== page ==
A Physics and Astronomy group from the University of Nebraska (Lincoln) has teamed with Rhombus Power Inc. for measuring the solar neutron flux at the International Space Station. This UNL team has won a two-year NASA grant to further research the generation of electric power using neutrons for future deep space flights.

The primary objective of this project is to develop power sources called neutron-voltaics, a type of “solar cell” that works with neutrons that are easily made in space. Such power sources are needed for satellites that go deep into space far beyond the realm of our solar system in regions where solar panels do not work.

“The Mercury platform is uniquely suited for real-time measurement of the solar neutron flux background at the International Space Station because of its ease-of-use, reliability and accuracy,” said Prof. Axel Enders who leads the UNL team. “This measurement will help us understand how our materials experience fatigue in a space environment because of exposure to cosmic radiation and various radiations in space,” he said.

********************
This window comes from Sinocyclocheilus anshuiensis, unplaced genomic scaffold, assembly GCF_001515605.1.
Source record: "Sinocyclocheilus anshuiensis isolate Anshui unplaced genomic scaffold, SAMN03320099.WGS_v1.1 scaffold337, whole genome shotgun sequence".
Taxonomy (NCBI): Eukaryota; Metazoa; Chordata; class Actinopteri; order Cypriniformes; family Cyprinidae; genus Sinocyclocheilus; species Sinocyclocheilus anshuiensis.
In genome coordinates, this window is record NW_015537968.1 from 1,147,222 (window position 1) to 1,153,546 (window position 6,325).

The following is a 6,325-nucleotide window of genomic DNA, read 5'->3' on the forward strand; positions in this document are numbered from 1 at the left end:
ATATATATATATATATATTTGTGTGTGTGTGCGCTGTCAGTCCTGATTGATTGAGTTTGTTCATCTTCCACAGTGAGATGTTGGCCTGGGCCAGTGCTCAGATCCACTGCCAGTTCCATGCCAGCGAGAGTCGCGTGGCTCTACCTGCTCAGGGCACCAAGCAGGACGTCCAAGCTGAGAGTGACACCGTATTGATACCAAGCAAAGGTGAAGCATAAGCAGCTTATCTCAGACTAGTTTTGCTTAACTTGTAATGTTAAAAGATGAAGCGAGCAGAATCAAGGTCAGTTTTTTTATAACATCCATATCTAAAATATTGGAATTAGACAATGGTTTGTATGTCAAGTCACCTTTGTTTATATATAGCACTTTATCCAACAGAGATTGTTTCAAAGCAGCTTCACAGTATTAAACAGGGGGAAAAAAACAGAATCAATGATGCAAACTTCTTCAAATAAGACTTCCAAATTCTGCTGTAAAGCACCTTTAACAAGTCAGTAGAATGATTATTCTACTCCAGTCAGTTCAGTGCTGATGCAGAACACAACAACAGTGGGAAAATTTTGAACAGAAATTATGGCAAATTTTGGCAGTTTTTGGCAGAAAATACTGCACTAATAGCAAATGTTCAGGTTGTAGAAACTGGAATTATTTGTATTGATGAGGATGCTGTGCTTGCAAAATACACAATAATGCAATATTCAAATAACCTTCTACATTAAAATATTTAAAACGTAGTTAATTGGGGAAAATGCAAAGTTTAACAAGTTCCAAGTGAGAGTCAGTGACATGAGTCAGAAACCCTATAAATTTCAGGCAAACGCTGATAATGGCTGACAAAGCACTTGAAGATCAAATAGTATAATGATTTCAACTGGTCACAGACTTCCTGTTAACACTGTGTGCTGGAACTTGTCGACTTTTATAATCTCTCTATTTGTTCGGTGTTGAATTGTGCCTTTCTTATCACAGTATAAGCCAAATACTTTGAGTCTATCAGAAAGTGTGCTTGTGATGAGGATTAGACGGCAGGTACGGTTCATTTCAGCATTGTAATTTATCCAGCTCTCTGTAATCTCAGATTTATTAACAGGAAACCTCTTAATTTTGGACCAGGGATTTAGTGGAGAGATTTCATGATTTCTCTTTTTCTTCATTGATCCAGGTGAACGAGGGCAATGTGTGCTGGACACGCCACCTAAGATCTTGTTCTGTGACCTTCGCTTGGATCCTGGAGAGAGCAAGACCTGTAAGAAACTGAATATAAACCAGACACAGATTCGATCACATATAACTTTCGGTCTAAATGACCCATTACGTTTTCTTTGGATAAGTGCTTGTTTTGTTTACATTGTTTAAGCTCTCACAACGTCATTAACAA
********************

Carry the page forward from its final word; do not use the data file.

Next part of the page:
Rhombus founder and CEO, Dr. Anshu Roy, said, “We are pleased to offer our award-winning Mercury platform to the University of Nebraska team and NASA for this exciting mission.”

About Rhombus

Rhombus Power has developed a highly accurate, easy-to-use, and scalable platform for detecting sub-atomic particles—ranging from neutrons to photons. Its first product, Mercury, is a neutron, gamma, alpha and beta detector for security, intelligence, defense and space markets. The company is based in the NASA Research Park in Moffett Field, Calif. To learn more please visit http://www.rhombuspower.com or visithttp://youtu.be/iazdza5hbvk. Contact us at pr@rhombuspower.com